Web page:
Social media employ web- and mobile-based technologies to support interactive dialogue and “introduce substantial and pervasive changes to communication between organizations, communities, and individuals.” Social media are social software which mediate human communication. When the technologies are in place, social media is ubiquitously accessible, and enabled by scalable communication techniques. In the year 2012, social media became one of the most powerful sources for news updates through platforms such as Twitter and Facebook.
Classification of social media
Social media technologies take on many different forms including magazines, Internet forums, weblogs, social blogs, microblogging, wikis, social networks, podcasts, photographs or pictures, video, rating and social bookmarking. By applying a set of theories in the field of media research (social presence, media richness) and social processes (self-presentation, self-disclosure) Kaplan and Haenlein created a classification scheme in their Business Horizons (2010) article, with six different types of social media: collaborative projects (for example, Wikipedia), blogs and microblogs (for example, Twitter), content communities (for example, YouTube), social networking sites (for example, Facebook), virtual game worlds (e.g., World of Warcraft), and virtual social worlds (e.g. Second Life). Technologies include: blogs, picture-sharing, vlogs, wall-postings, email, instant messaging, music-sharing, crowdsourcing and voice over IP, to name a few. Many of these social media services can be integrated via social network aggregation platforms. Social media network websites include sites like Facebook, Twitter, Bebo and MySpace.
Mobile social media
Social media applications used on mobile devices are called mobile social media. In comparison to traditional social media running on computers, mobile social media display a higher location- and time-sensitivity. One can differentiate between four types of mobile social media applications, depending on whether the message takes account of the specific location of the user (location-sensitivity) and whether it is received and processed by the user instantaneously or with a time delay (time-sensitivity). 1. Space-timers (location and time sensitive): Exchange of messages with relevance for one specific location at one specific point-in time (e.g., Facebook Places; Foursquare) 2. Space-locators (only location sensitive): Exchange of messages, with relevance for one specific location, which are tagged to a certain place and read later by others (e.g., Yelp; Qype) 3. Quick-timers (only time sensitive): Transfer of traditional social media applications to mobile devices to increase immediacy (e.g., posting Twitter messages or Facebook status updates) 4. Slow-timers (neither location, nor time sensitive): Transfer of traditional social media applications to mobile devices (for example, watching a YouTube video or reading a Wikipedia entry)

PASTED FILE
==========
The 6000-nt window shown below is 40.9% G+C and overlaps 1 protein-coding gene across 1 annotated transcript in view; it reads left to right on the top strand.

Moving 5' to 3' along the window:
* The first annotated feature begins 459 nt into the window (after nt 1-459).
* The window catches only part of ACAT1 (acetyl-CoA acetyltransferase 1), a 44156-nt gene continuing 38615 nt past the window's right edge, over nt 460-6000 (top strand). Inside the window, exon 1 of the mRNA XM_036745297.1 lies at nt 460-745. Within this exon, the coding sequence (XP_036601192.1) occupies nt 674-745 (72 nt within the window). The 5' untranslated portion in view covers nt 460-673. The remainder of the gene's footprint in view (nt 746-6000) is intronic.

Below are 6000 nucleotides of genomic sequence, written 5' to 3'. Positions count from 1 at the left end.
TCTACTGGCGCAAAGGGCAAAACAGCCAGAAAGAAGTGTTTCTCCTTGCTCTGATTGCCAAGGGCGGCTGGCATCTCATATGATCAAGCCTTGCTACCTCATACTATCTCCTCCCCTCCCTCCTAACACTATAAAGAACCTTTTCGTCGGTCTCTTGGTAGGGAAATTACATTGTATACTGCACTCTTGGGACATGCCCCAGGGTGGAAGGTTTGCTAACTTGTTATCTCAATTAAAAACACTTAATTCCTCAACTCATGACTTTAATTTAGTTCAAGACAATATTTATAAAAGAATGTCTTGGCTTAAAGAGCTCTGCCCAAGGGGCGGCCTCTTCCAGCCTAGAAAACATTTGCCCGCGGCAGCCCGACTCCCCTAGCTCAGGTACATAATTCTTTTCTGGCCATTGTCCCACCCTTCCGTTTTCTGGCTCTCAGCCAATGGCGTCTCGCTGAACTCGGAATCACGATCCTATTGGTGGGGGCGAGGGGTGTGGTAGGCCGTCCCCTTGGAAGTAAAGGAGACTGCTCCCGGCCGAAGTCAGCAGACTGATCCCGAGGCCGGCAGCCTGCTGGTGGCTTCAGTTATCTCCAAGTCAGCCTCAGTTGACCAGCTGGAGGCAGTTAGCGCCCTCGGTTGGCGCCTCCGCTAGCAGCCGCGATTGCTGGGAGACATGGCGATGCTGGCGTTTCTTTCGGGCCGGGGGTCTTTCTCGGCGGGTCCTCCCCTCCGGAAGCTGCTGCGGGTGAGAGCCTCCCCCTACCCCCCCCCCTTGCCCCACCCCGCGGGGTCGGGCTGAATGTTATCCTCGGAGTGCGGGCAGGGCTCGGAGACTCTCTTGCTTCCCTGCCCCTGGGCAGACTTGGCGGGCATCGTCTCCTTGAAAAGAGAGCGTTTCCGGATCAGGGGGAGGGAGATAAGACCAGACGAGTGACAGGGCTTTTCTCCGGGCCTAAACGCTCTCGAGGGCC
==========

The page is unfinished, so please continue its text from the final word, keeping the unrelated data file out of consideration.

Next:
Mobile social media can also be used on the go when one is not near a personal computer, lap-top...etc. With all the new devices that are arriving at our finger tips, gadgets such as tablets, ipods, phones, and many other new products, there is no use for sitting at home using ones PC; mobile social media has made other sources of internet browsing obsolete, and allows users to write, respond, and browse in real-time. New mediums of social networking such as "Instagram" allows the world to interconnect and makes space and time much smaller. Instagram allows individuals to snap a photo wherever they may be and share it with the rest of the world instantly, delivering a social media site full of foreign accomplishments and strange scenarios. This feature was introduced by facebook and other existing social media sites, iinstagram is a recent addition to the social media scene, and has made picture sharing much easier. Mobile social media is a